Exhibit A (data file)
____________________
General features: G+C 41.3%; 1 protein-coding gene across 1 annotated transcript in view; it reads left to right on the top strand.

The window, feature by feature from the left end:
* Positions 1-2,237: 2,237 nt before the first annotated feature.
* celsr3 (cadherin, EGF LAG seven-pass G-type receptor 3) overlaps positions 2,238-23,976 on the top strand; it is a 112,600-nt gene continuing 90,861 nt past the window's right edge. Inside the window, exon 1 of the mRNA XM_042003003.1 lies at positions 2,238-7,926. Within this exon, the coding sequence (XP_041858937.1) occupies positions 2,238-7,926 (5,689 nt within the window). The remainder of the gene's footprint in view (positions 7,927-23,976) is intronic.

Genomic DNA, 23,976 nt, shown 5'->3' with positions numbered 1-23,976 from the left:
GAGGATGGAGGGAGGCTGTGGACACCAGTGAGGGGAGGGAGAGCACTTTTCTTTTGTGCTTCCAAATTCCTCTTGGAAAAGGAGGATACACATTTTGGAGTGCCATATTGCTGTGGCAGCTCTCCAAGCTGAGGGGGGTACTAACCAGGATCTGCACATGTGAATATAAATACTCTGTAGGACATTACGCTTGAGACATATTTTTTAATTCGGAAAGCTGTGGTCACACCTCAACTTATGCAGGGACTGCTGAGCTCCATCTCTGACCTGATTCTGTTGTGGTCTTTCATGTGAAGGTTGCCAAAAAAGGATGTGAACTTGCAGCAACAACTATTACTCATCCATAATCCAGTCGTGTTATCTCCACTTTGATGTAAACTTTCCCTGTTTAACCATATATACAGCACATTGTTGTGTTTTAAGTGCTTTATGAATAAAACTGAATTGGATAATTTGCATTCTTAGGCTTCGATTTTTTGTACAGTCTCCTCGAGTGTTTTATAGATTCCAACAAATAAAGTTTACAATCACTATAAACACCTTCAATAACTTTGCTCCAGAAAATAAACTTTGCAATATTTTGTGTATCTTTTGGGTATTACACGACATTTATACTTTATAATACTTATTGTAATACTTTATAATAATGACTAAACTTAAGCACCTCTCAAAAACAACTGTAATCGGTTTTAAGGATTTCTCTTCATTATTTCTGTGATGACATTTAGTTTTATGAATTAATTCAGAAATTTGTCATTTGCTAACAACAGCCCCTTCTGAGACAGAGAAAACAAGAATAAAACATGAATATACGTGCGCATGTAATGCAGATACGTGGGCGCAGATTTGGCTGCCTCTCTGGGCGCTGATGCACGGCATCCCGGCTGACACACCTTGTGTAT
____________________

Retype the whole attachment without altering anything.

General features: G+C 41.3%; 1 protein-coding gene across 1 annotated transcript in view; it reads left to right on the top strand.

The window, feature by feature from the left end:
* Positions 1-2,237: 2,237 nt before the first annotated feature.
* celsr3 (cadherin, EGF LAG seven-pass G-type receptor 3) overlaps positions 2,238-23,976 on the top strand; it is a 112,600-nt gene continuing 90,861 nt past the window's right edge. Inside the window, exon 1 of the mRNA XM_042003003.1 lies at positions 2,238-7,926. Within this exon, the coding sequence (XP_041858937.1) occupies positions 2,238-7,926 (5,689 nt within the window). The remainder of the gene's footprint in view (positions 7,927-23,976) is intronic.

Genomic DNA, 23,976 nt, shown 5'->3' with positions numbered 1-23,976 from the left:
GAGGATGGAGGGAGGCTGTGGACACCAGTGAGGGGAGGGAGAGCACTTTTCTTTTGTGCTTCCAAATTCCTCTTGGAAAAGGAGGATACACATTTTGGAGTGCCATATTGCTGTGGCAGCTCTCCAAGCTGAGGGGGGTACTAACCAGGATCTGCACATGTGAATATAAATACTCTGTAGGACATTACGCTTGAGACATATTTTTTAATTCGGAAAGCTGTGGTCACACCTCAACTTATGCAGGGACTGCTGAGCTCCATCTCTGACCTGATTCTGTTGTGGTCTTTCATGTGAAGGTTGCCAAAAAAGGATGTGAACTTGCAGCAACAACTATTACTCATCCATAATCCAGTCGTGTTATCTCCACTTTGATGTAAACTTTCCCTGTTTAACCATATATACAGCACATTGTTGTGTTTTAAGTGCTTTATGAATAAAACTGAATTGGATAATTTGCATTCTTAGGCTTCGATTTTTTGTACAGTCTCCTCGAGTGTTTTATAGATTCCAACAAATAAAGTTTACAATCACTATAAACACCTTCAATAACTTTGCTCCAGAAAATAAACTTTGCAATATTTTGTGTATCTTTTGGGTATTACACGACATTTATACTTTATAATACTTATTGTAATACTTTATAATAATGACTAAACTTAAGCACCTCTCAAAAACAACTGTAATCGGTTTTAAGGATTTCTCTTCATTATTTCTGTGATGACATTTAGTTTTATGAATTAATTCAGAAATTTGTCATTTGCTAACAACAGCCCCTTCTGAGACAGAGAAAACAAGAATAAAACATGAATATACGTGCGCATGTAATGCAGATACGTGGGCGCAGATTTGGCTGCCTCTCTGGGCGCTGATGCACGGCATCCCGGCTGACACACCTTGTGTAT